Today, I am pleased to post a guest blog from Cisco partner, Jabra, authored by Chris Briglin, Vice President of Strategic Alliances at Jabra.
One of my favorite quotes in the technology business is: ”The next big thing is whatever makes the last big thing usable.” To me this really speaks to the importance of a great user experience in driving the widespread adoption and deployment of technology solutions. While there are lots of business problems out there and many technology-based solutions created to address those needs, solutions that address business needs through a superior user experience are typically the ones that thrive.
As noted in Cisco’s announcement last week, Jabra partnered with Cisco to co-develop audio devices that enhance the collaboration experience on Cisco Jabber for virtual environments. By combining Jabra’s expertise in audio engineering, product design and software integration with Cisco’s leadership in unified communications, we created two audio devices Read More »
Tags: Cisco Jabber, Cisco Virtualization Experience Engine (VXME), collaboration, desktop virtualization, Jabra, speaker, unified communications, wireless handset
As a technology guy, I’m always fascinated to see what new gadgets and technologies get announced at CES. Some are pretty cool; some I think will only make it to the headlines. In the end, which gadget will enjoy large-scale adoption and best empower the user? The one that best meets the user needs with a superior user experience.
Similarly, Cisco’s announcement today is all about providing a superior user experience to virtual desktop users and truly empowering them to reach new levels of productivity. With the new software-enabled Cisco Jabber for virtual environments and integrated UC accessories Cisco is continuing to evolve the virtual desktop into a virtual workspace and pursuing a long-term software strategy for Cisco Virtualization Experience Infrastructure (VXI).
According to Gartner, Read More »
Tags: Cisco Jabber, Cisco VMXE, Cisco VXI Smart Solution, collaboration, Gartner, Jabra, Logitech, unified communications, virtual desktops
I once attended a customer meeting quite a few years ago where someone in the room stated that, “regardless of the collaboration channel employed, unified communications should provide everyone with a single identity to make it really easy for customers to reach the company’s employees”. I remember agreeing that although a worthwhile goal, providing users with a solitary identifier was not going to be technically feasible due to the fact we didn’t address emails with a phone number and we unfortunately had (and still do have) the “PSTN” (Public Switched Telephone Network) to deal with.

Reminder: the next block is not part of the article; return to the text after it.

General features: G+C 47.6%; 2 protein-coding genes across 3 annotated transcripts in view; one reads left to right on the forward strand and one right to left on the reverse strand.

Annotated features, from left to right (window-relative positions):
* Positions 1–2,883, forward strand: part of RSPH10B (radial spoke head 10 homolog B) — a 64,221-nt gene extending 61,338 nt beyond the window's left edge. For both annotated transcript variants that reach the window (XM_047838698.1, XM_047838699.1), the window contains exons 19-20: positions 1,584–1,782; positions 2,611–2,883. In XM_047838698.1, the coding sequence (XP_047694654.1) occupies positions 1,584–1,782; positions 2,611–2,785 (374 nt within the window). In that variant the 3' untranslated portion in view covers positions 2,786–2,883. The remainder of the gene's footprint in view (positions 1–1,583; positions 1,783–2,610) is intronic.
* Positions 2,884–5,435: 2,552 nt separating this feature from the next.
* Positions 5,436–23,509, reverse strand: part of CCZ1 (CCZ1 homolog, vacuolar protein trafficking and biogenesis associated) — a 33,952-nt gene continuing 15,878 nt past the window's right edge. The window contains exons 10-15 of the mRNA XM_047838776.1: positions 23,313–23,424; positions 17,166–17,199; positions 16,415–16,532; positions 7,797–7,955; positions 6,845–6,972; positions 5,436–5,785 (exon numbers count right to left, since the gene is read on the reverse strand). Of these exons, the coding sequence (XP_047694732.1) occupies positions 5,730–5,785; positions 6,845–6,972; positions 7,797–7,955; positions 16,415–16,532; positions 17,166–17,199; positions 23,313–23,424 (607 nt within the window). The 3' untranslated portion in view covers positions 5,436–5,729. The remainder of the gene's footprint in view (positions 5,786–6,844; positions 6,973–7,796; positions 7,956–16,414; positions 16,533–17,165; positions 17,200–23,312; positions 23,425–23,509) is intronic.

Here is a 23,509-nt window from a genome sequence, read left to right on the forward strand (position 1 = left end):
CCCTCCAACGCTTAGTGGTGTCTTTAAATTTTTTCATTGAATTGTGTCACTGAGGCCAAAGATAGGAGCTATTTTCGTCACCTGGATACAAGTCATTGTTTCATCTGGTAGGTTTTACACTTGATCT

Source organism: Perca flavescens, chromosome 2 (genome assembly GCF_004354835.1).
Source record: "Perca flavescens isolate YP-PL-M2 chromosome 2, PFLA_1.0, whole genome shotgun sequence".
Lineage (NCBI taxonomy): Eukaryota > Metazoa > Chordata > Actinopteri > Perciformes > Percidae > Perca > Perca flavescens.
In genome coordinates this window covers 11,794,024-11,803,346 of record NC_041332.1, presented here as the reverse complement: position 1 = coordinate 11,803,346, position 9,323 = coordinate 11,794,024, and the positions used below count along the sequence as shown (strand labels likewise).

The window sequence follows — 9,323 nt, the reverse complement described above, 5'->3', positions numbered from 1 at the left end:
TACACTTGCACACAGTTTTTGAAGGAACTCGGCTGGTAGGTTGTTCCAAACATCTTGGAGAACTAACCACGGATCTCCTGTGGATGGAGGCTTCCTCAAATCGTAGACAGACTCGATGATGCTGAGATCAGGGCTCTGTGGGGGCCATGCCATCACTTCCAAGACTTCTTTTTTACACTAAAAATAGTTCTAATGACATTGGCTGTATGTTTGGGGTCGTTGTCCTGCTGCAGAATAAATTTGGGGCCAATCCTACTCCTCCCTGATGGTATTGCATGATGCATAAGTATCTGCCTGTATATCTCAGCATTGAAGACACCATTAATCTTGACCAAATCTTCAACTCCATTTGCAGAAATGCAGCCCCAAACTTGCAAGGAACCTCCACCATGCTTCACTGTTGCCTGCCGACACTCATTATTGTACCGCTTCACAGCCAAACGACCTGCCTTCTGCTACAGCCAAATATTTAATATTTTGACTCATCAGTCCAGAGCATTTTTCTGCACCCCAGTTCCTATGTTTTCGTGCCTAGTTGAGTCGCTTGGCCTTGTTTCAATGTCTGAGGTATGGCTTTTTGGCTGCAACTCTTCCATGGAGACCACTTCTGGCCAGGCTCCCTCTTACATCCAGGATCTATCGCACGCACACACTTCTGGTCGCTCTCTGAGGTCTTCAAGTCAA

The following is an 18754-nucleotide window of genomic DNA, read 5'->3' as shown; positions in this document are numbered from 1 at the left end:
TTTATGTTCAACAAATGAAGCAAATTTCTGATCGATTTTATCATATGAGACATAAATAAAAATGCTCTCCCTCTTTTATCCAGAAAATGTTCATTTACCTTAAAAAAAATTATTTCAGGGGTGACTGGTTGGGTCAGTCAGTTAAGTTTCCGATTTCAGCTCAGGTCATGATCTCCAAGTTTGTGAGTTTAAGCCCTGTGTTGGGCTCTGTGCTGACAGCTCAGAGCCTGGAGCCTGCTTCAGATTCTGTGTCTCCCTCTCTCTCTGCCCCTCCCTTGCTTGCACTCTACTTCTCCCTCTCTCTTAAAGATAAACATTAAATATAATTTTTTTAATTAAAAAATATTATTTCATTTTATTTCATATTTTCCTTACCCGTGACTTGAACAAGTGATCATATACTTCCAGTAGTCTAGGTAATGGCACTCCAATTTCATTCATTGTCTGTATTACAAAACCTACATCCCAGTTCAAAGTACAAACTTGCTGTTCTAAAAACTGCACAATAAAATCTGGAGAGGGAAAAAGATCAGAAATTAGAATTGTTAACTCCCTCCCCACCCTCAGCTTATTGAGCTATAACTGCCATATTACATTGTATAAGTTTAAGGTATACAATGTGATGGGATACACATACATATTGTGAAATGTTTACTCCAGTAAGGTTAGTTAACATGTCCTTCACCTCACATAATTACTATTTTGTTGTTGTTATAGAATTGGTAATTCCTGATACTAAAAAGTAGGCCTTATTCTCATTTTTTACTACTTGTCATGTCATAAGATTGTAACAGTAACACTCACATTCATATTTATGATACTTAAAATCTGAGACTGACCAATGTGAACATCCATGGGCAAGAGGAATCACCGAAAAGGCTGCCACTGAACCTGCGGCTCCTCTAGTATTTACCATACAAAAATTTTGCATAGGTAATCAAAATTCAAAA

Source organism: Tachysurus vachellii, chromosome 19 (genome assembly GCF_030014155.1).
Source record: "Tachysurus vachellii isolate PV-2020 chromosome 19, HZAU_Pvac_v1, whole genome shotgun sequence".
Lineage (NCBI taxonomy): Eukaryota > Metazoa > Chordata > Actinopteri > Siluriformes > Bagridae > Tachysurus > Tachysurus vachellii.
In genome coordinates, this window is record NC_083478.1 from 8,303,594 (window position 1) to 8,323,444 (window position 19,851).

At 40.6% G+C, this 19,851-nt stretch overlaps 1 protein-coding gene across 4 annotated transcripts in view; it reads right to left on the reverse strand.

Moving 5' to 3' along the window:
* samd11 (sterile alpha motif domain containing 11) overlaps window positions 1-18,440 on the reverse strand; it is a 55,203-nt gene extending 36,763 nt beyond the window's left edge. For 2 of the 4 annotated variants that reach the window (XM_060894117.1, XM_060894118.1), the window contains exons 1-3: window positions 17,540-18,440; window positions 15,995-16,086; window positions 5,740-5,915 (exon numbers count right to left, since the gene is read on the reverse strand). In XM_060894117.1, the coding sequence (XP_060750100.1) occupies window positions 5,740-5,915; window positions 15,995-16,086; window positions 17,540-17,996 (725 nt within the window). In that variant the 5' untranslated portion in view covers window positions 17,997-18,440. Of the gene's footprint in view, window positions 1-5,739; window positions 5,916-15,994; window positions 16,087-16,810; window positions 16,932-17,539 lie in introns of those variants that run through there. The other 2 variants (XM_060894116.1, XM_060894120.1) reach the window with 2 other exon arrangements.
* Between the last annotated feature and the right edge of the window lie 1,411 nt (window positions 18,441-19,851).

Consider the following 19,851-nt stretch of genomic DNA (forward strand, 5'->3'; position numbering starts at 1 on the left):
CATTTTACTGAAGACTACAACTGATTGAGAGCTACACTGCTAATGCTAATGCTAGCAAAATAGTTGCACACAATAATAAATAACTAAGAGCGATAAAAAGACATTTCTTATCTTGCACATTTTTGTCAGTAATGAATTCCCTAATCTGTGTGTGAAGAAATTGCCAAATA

Has anything changed? I’d really like to know if anyone in the industry is predicting that we’ll ever be able have a unique global communications address, or like me, you have the opinion that the current multi-identity status quo will continue for the foreseeable future. In our current electronic communications world most of us have a minimum of two to three identities. I’m globally reachable via a couple of Cisco E.164 telephone numbers, one for my desk phone and the other for my mobile. I also have a corporate URI (Universal Resource Identifier), which most people would recognize as my email address, but nowadays also represents me as an instant messaging entity as well as associating me with three personal video endpoints. I think people naturally know when it is appropriate to use asynchronous (email or IM) communications or synchronous (telephony or video) communications, which is why we’ve all just accepted the evolution of different identities for different types of dialogue. What’s recently blurred the situation is the wide scale adoption of video URI dialing within enterprises and across the Internet resulting in a more complex addressing environment for our real time interactions. Do I call someone on their telephone number or their video URI, or should I send them an instant message to ask them?
For Cisco the answer has been Read More »
Tags: collaboration, instant messaging, PSTN, unified communications, Universal Resource Identifier, URI dialing
One part of my job involves designing the virtualization model for our internal unified communications (UC) system deployments around the world. A critical task in this design is specifying which UC virtual machines (VMs) can share a Cisco Unified Computing System (Cisco UCS) server chassis or blade and which ones can’t. When migrating UC servers to a shared virtual environment, we need to make sure we carefully balance each VM’s needs for CPU, storage, network and memory. Read More »
Tags: coc-collaboration, coc-data-center, performance, server, UC on UCS, UCS, unified communications, virtualization, VM
I use my desk phone only about once a day, but most callers still reach me on their first try. How is this possible? With Cisco Unified Mobility: Single Number Reach (SNR), a feature that allows me to control how incoming calls are sent to my desk, mobile, or soft phones.
Although this SNR feature has been supported on Cisco Unified Communications Manager for many years, recent versions that we’ve been testing on the Cisco ACE network extend it to all of the phones and video endpoints I use in my work.
Most ACE network users are salespeople, so SNR is a great tool for helping them stay in touch, especially when traveling, working away from the office or during the holidays. With this in mind, we conducted a study that showed that Cisco could potentially gain the value of more than US $130 million per year from improved productivity by adopting SNR — and that is only taking salespeople into account!
Read More »
Tags: ACE, coc-collaboration, productivity, single number reach, snr, UC, unified communications, unified mobility